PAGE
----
Download a PDF of the slides

If you’re considering a program like this – which, by the way, is not for every company, and is not easy to copy-paste into an existing interviewing process – we should talk. We’ve helped companies define their hiring bars, design and implement interview training and bar raiser programs. And we’ve trained recruiters to be Talent Advisors and play a much bigger role in the hiring decision making process. Contact us if you’d like to discuss how we can help you raise the bar on who you hire and how you hire.

The origin of Amazon Bar Raisers

Dave Schappell – a 10 year veteran of Amazon, who led the product management teams that launched Amazon Marketplace and AWS – interviewed our founder, John Vlastelica, as part of a podcast series focused on the early inventions and scaling at Amazon.

If you want to hear about the problems Bar Raisers was trying to solve, how Bar Raisers were selected, how Bar Raisers scaled, check out this engaging interview.

From Dave: John’s contributions to Amazon’s recruiting organization laid the groundwork for massive hiring growth, and the Bar Raisers program is still used today. This episode is packed full of information about the Bar Raisers program, John’s experiences as a foundational member of Amazon’s recruiting organization, and practical, strategic insights that entrepreneurs and talent acquisition professionals can use today.

Listen to the one-hour episode:

Learn more about how Amazon talks about their Bar Raisers and Bar Raiser program here:

What can I do to raise the bar on who we hire and how we hire?

Of course, finding and engaging top talent is key. But it’s not enough to be great at sourcing – you also need to do work pre-sourcing and mid-funnel to ensure you define the bar and interview and select talent that meets your high hiring bar.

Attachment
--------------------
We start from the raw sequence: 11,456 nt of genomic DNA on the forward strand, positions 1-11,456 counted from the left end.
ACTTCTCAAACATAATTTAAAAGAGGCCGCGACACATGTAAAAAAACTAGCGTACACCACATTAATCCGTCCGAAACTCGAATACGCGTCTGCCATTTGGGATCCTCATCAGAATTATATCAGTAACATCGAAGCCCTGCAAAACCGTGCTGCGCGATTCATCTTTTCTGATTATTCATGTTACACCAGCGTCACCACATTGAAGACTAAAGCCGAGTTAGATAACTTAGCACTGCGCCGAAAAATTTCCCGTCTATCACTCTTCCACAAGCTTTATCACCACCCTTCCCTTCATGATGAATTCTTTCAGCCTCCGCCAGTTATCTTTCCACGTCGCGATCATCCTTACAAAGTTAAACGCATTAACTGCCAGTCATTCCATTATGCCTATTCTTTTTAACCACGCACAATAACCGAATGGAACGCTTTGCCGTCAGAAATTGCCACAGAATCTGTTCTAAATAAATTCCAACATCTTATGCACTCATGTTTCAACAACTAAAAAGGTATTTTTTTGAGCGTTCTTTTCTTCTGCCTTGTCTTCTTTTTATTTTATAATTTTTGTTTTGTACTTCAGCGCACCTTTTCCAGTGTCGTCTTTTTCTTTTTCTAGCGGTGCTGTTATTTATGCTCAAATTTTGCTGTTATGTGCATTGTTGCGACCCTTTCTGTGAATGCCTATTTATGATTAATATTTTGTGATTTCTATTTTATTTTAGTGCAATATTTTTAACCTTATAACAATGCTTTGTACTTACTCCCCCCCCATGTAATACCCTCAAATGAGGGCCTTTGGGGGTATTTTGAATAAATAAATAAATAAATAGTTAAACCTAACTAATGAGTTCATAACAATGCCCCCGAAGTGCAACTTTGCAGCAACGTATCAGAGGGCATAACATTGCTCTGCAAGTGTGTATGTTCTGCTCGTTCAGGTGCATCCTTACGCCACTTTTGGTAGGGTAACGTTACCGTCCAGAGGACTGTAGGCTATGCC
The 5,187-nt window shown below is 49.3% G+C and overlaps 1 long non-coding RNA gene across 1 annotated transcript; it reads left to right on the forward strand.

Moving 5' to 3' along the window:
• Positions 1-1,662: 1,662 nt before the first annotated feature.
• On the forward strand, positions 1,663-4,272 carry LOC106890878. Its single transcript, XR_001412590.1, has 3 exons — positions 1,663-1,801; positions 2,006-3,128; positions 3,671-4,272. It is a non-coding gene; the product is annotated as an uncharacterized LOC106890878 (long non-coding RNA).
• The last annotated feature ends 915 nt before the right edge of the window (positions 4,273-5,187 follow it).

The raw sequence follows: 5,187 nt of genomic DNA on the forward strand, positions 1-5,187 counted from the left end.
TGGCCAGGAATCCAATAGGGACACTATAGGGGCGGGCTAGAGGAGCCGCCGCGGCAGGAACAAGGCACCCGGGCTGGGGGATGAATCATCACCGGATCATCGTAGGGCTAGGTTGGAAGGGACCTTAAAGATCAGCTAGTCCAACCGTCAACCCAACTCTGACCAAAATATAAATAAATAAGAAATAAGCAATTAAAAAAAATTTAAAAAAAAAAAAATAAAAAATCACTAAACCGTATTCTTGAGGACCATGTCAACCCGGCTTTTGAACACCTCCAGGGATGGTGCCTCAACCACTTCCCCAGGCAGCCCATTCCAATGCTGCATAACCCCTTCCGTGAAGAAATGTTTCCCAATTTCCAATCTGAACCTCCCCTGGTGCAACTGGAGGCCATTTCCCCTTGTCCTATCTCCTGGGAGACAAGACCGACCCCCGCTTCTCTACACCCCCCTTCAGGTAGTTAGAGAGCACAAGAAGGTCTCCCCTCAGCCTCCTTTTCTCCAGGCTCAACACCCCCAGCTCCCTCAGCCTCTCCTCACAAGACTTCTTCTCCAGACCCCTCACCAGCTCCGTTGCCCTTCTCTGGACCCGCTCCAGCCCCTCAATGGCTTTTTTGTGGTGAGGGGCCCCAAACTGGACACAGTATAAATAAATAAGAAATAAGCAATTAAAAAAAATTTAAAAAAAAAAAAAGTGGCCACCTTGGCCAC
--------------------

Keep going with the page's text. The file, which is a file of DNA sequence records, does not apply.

Here are some resources to help you think strategically about defining and raising the bar on talent in your org, while keeping an eye on diversity:

John Vlastelica wrote this popular post on LinkedIn’s Talent Blog to address a root issue that’s preventing us from getting more talent from under-represented groups. John admits he was part of the problem earlier in his recruiting career, as he enabled a lot of “ideal, single target candidate profile” sourcing work with hiring managers. Now he wants to fix that by widening the aperture.

This is especially important if you’re hiring new talent profiles, trying to evolve your culture, and/or focusing more on diversity. Learn more here in this popular article.

It doesn’t work to base hiring decisions on intuition and “culture fit” – turns out, we’ve all got assumptions and cognitive biases that shape our decisions. To make quality hiring decisions, we need to make sure our interview process uses valid selection methods.

John Vlastelica wrote an article for the LinkedIn Talent Blog outlining two significant internal cultural barriers to diversity recruiting success. A hyper-focus on speed/time to fill and the perceived safeness of only hiring candidates from hiring manager preferred backgrounds.

“The capacity to create economic inclusion is affected by degree requirements. When you say ‘college required,’ you’re excluding 80 percent-plus of African Americans and 85 percent-plus of the Latinx population.” Check out the research and company examples here.

This data visualization tool – designed by a UK innovation firm – was built to help identify jobs most at risk for automation, but it serves another purpose. It can help you identify jobs that have workers that may be similarly-skilled to the job you’re working on, so that you can broaden your search and consider people who may be able to make an easy transition into a new job.